More about Citrus gracilis

Citrus glauca, Citrus australasica, Citrus australis, Citrus warburgiana, Citrus papuana, Citrus gracilis

More about Citrus gracilis

Messagepar citrange » 22 Sep 2019, 16:10

I've just returned from another visit to Australia.
I spent a week inspecting various distant places where C. gracilis trees grow.
Information and photos starting from
http://www.homecitrusgrowers.co.uk/australiannativecitrus/citrusgracilis2019.html
Citrange/Mike
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citrange
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Re: More about Citrus gracilis

Messagepar Sylvain » 22 Sep 2019, 18:04

Nice trip! Sorry for the seeds.
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Re: More about Citrus gracilis

Messagepar DNoyau » 22 Sep 2019, 22:35

Thanks for sharing this with us! These trees are quite astounding.

Is it known how those trees propagate naturally if they don’t produce viable seeds? Root suckers only ?
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Re: More about Citrus gracilis

Messagepar citrange » 23 Sep 2019, 00:00

No-one really knows because no-one has yet found viable seeds.
Known groups of plants are too far apart to understand how they could cross-pollinate, but perhaps there are many unknown trees in such a vast area. So perhaps cross-pollination does sometimes occur.
It needs someone in Australia to take a real interest in the species and manually pollinate between tree groups.
It's difficult to arrange this from here!
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Re: More about Citrus gracilis

Messagepar ilya11 » 23 Sep 2019, 09:57

This is very strange that gracilis is not present in botanical gardens over there.
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Re: More about Citrus gracilis

Messagepar citrange » 23 Sep 2019, 10:42

You are right, Ilya, there are no examples in botanical gardens.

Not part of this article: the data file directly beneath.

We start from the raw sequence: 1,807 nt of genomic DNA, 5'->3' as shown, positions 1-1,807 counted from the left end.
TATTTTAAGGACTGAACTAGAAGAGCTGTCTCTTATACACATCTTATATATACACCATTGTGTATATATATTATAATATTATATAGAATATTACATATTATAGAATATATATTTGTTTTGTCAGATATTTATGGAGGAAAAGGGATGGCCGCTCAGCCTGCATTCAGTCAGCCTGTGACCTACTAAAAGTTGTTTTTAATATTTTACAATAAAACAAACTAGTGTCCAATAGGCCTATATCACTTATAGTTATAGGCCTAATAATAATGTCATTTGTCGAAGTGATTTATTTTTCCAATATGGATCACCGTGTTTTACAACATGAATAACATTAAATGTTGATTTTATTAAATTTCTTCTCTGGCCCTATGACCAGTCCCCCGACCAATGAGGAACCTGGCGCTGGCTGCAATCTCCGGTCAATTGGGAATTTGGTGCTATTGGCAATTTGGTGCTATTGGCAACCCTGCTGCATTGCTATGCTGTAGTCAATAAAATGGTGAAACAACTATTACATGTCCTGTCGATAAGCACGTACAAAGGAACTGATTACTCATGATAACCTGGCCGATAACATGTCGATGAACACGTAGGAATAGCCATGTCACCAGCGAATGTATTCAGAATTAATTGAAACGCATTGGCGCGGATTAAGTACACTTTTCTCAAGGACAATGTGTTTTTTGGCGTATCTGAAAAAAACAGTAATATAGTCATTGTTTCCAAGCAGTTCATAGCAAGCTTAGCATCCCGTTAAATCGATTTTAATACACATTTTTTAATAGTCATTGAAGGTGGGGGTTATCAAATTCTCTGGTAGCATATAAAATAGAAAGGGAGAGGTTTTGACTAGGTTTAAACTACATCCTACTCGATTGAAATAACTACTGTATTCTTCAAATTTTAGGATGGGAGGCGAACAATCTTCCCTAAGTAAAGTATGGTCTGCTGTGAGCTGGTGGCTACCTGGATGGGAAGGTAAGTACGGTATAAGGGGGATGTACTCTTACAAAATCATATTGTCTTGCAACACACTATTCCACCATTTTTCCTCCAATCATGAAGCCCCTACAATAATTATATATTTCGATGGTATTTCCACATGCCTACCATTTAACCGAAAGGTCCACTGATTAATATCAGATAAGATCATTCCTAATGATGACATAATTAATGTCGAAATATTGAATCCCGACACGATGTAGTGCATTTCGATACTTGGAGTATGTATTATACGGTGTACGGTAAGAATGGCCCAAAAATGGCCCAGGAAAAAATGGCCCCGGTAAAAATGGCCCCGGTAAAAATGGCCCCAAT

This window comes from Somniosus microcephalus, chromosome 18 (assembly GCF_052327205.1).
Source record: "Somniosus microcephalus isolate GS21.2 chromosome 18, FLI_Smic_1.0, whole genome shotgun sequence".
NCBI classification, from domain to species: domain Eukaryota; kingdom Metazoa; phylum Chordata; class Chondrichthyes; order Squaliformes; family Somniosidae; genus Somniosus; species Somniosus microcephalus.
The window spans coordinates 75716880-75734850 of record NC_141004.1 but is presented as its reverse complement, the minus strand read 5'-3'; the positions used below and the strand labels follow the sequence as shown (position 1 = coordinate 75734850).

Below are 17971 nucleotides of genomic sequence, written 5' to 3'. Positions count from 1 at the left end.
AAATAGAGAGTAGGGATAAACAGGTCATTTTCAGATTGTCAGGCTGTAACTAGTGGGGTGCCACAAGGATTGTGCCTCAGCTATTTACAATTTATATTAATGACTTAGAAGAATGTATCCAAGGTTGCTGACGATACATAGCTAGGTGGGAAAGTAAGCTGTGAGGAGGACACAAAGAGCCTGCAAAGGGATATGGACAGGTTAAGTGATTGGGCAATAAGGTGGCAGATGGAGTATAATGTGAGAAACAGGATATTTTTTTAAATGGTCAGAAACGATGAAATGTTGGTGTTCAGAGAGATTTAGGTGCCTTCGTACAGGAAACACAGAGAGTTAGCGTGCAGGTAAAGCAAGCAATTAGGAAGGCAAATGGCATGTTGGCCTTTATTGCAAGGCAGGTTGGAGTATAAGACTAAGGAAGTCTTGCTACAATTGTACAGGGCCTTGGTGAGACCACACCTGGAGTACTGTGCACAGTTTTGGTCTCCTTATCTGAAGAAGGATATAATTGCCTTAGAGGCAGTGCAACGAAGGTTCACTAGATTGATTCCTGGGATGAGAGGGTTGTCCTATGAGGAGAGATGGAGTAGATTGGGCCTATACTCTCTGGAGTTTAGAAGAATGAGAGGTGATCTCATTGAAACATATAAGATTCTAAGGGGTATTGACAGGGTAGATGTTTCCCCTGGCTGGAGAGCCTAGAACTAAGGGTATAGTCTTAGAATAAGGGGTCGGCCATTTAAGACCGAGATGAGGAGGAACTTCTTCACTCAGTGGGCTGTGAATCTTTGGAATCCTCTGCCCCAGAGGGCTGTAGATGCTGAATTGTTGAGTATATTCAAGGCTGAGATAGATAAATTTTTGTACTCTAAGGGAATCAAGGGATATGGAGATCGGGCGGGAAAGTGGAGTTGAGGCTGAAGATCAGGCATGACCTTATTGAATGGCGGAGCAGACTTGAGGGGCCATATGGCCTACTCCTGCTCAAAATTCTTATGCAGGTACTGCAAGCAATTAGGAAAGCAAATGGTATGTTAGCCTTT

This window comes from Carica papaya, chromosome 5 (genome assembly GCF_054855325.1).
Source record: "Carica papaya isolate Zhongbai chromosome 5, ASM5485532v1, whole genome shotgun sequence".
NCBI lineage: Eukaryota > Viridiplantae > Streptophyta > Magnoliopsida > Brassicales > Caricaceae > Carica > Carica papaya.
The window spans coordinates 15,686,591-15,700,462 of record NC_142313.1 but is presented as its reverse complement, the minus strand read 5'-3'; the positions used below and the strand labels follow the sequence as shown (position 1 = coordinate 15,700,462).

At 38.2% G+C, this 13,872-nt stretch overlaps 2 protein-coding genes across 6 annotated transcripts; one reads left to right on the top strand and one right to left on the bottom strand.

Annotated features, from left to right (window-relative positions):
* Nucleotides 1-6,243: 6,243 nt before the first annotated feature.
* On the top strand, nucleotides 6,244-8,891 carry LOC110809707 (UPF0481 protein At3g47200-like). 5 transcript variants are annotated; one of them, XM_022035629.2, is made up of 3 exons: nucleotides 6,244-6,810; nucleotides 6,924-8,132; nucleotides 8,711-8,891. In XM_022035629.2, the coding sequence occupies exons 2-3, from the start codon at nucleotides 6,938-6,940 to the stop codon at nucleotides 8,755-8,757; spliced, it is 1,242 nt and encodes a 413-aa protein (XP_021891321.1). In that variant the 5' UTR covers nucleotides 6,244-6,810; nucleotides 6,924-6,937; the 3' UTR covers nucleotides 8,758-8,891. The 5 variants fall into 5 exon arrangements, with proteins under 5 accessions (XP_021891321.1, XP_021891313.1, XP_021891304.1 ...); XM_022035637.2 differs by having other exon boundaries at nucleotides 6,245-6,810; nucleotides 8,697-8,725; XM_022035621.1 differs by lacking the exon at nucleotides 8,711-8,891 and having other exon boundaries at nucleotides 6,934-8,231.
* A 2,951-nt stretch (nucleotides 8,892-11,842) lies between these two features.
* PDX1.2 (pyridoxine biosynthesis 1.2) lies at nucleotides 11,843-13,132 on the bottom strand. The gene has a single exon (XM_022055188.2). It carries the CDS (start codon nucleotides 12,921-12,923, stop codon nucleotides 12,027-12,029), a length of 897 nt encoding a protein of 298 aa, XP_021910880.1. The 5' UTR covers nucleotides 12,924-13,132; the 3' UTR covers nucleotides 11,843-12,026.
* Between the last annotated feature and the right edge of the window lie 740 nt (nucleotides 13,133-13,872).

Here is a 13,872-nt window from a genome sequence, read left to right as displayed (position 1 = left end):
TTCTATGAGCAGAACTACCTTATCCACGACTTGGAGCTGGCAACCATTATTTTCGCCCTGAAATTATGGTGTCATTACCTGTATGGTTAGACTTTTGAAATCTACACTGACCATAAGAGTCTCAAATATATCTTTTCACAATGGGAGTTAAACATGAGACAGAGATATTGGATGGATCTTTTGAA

There are no seeds and it is very difficult to graft.
Last trip in 2016 I gave excellent budwood to an expert Australian citrus grafter who said there would be no problem - but in fact none succeeded.
I know only two people who have managed to graft it. One is a nursery owner in Darwin who then sold his two plants but doesn't know to whom. The other is an Australian citrus researcher in Bundaberg who has two potted specimens but they have never flowered.
Mike
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Re: More about Citrus gracilis

Messagepar ilya11 » 23 Sep 2019, 16:09

I have seen on the website of George Brown Darwin Botanical Garden that they have "the exceptional NT native plant collections in the woodland area".
It is very frustrating that they do not care for this unique species growing not far.
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Re: More about Citrus gracilis

Messagepar citrange » 23 Sep 2019, 17:30

It is an excellent botanic garden - even without C. gracilis!
It does have two trees of Citrus garrawayi from neighbouring Queensland.
From the shape of the fallen fruit I found, I think one of them may be a hybrid with another citrus.
No seeds in any of these fruit!
Mike

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